Various groups in Lampung Province launched demonstrations against Wawan’s March 22 arrest.
Protestors at the Lampung High Prosecutor’s Office on March 23 demanded his release, according to Kumparan.com, and demonstrators from the Lampung Move Alliance on April 10 amassed with the same purpose at the Lampung Regional Police Headquarters compound in Bandar Lampung, Lampung.com reported.
Demonstration coordinator Gunawan Pharikesit said Wawan was only carrying out his duties when he dismissed the GKKD Sunday service.
“Wawan Kurniwan has just carried out his job in regard to religious service regulation as stipulated in the Joint Decree of Two Ministers (Surat Keputusan Bersama Dua Menteri), which has been criminalized,” he told Lampung.com.
Religious freedom advocate Ary Permadi, widely known as Abu Janda, criticized the demonstrations.
“The demonstrations show that barbarity has been supported by barbarity again,” Janda said in a video on his Instagram account on March 30. “Yesterday we saw the HTI sleeper cells reappearing among the Lampung demonstration participants, demanding the [disruptor] of religious worship be released.”
Janda said the suspect who disrupted the worship service could be charged with multiple articles of Indonesian civil law, including Article 175 for obstructing worship, punishable by up to one year and four months in prison; Article 167 for trespassing, punishable by nine months in prison; and Article 156 for blasphemy, punishable by up to five years in prison.
Appeal for Help
PGI General Secretary Jacklevyn F. Manuputty had appealed for government action soon after the service was disrupted.
“PGI understands that there are rules that must be met in order to build a house of worship,” Manuputty said in a Feb. 20 press statement. “Even so, incomplete permits should not be an excuse for forcibly stopping an ongoing worship service, let alone since the dissolution was carried out in a very undignified way and caused terror and fear.”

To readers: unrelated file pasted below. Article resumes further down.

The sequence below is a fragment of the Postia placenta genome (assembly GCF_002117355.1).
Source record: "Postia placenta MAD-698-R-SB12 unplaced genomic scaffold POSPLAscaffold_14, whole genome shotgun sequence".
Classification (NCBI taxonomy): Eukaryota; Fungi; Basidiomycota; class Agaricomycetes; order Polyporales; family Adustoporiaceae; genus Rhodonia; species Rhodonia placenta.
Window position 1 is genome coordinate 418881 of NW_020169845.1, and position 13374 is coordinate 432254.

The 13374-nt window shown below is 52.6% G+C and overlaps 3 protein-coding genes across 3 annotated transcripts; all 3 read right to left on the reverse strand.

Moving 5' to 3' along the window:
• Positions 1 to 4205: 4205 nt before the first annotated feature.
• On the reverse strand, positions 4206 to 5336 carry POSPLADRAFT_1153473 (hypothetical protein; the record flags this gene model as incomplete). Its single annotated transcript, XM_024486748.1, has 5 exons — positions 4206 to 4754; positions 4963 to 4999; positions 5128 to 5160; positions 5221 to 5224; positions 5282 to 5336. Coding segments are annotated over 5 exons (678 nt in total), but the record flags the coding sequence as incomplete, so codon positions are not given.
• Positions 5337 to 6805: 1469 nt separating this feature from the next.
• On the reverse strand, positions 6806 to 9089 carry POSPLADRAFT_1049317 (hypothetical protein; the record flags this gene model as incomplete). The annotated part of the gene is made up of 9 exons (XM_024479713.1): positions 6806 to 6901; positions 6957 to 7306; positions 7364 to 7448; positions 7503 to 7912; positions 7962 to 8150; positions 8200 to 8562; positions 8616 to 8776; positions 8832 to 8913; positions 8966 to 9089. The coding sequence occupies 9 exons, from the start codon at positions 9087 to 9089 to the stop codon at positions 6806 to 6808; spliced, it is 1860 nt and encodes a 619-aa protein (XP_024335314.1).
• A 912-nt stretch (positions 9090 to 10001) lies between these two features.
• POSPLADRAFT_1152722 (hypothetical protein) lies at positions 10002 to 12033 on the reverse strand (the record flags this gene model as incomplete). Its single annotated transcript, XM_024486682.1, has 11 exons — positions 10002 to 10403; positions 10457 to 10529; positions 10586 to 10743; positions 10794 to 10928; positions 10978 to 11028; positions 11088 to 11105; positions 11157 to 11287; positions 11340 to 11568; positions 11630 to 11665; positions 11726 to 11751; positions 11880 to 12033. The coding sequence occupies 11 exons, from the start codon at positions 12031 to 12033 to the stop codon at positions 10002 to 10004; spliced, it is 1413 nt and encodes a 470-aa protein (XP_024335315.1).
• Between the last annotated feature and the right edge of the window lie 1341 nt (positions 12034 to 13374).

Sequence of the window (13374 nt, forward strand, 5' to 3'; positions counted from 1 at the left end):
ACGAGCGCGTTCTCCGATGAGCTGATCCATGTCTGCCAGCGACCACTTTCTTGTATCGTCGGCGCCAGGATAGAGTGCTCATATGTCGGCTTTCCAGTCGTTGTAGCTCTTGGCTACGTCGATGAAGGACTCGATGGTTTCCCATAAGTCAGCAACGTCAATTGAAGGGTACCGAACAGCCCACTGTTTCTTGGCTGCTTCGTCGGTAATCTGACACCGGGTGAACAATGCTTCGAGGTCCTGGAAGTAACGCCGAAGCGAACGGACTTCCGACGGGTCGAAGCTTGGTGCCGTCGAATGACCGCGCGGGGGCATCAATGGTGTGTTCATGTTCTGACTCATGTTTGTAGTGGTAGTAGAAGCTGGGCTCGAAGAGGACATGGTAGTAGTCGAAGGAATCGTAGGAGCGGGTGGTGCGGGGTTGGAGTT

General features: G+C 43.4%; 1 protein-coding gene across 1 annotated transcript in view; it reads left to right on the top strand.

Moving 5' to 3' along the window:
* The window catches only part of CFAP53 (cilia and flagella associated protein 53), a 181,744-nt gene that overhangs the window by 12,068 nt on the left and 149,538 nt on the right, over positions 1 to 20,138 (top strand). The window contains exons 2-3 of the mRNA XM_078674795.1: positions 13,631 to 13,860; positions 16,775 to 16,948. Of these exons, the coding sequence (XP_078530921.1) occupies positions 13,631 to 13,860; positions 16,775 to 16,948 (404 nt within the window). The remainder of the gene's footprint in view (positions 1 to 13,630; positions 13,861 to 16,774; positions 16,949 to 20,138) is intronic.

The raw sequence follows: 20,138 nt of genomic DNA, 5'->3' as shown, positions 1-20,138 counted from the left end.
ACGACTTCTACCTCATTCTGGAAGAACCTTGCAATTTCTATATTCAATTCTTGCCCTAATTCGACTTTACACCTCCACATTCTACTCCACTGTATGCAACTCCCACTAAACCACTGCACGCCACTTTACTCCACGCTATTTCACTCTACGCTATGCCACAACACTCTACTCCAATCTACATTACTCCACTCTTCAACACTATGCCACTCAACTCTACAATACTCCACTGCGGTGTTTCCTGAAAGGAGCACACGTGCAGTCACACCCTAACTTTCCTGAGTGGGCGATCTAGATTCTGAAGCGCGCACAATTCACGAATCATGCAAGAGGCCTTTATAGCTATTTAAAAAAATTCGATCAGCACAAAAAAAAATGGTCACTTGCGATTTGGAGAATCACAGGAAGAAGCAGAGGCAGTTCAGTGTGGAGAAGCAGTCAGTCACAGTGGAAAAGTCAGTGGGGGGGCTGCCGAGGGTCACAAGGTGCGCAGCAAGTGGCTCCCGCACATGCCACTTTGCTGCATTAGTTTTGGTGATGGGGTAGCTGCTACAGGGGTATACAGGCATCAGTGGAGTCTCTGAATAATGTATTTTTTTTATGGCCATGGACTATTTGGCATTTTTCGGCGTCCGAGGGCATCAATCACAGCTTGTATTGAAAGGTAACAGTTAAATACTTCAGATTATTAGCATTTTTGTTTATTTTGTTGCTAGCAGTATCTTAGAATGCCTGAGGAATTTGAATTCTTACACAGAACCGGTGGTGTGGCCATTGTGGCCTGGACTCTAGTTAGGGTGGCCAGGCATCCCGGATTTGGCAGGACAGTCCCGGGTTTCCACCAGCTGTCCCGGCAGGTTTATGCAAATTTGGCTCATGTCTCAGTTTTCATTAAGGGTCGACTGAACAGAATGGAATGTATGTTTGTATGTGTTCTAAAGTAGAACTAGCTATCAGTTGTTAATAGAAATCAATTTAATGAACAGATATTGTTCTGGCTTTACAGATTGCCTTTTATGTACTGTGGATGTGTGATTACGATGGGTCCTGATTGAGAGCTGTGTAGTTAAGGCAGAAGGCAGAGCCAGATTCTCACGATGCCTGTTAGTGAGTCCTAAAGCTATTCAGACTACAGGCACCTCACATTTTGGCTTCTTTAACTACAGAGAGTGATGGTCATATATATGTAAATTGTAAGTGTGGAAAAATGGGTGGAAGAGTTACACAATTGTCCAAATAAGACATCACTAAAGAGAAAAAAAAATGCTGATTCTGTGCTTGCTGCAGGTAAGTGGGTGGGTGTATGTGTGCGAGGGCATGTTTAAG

Manuputty added that the state’s authority would fade if it allowed such incidents to continue, and that public trust would also decrease.
Wawan previously said church Pastor Naek Siregar on Dec. 10, 2016, signed a statement pledging not to use the building until the church had a permit, according to IDNTimes.com. The outlet said the church has not met requirements to obtain a permit, but Parlin Sihombing, chairman of the GKKD Church Construction Committee, told IDNTimes.com the congregation met requirements in their application.
The church, whose building was constructed in 2009, applied for a permit for a place of worship in 2014, but officials have not responded, he said. He said the 2014 application included the approval of 75 area residents; 60 are required under Indonesia’s Joint Ministerial Decree of 2006. Parlin Sihombing said the number of congregation members has reached 100, also exceeding the required 90 members under the 2006 decree.
Indonesia ranked 33rd on Christian support organization Open Doors’ 2023 World Watch List of the 50 countries where it is most difficult to be a Christian. Indonesian society has adopted a more conservative Islamic character, and churches involved in evangelistic outreach are at risk of being targeted by Islamic extremist groups, according to Open Doors’ WWL report.
“If a church is seen to be preaching and spreading the gospel, they soon run into opposition from Islamic extremist groups, especially in rural areas,” the report noted. “In some regions of Indonesia, non-traditional churches struggle to get permission for church buildings, with the authorities often ignoring their paperwork.”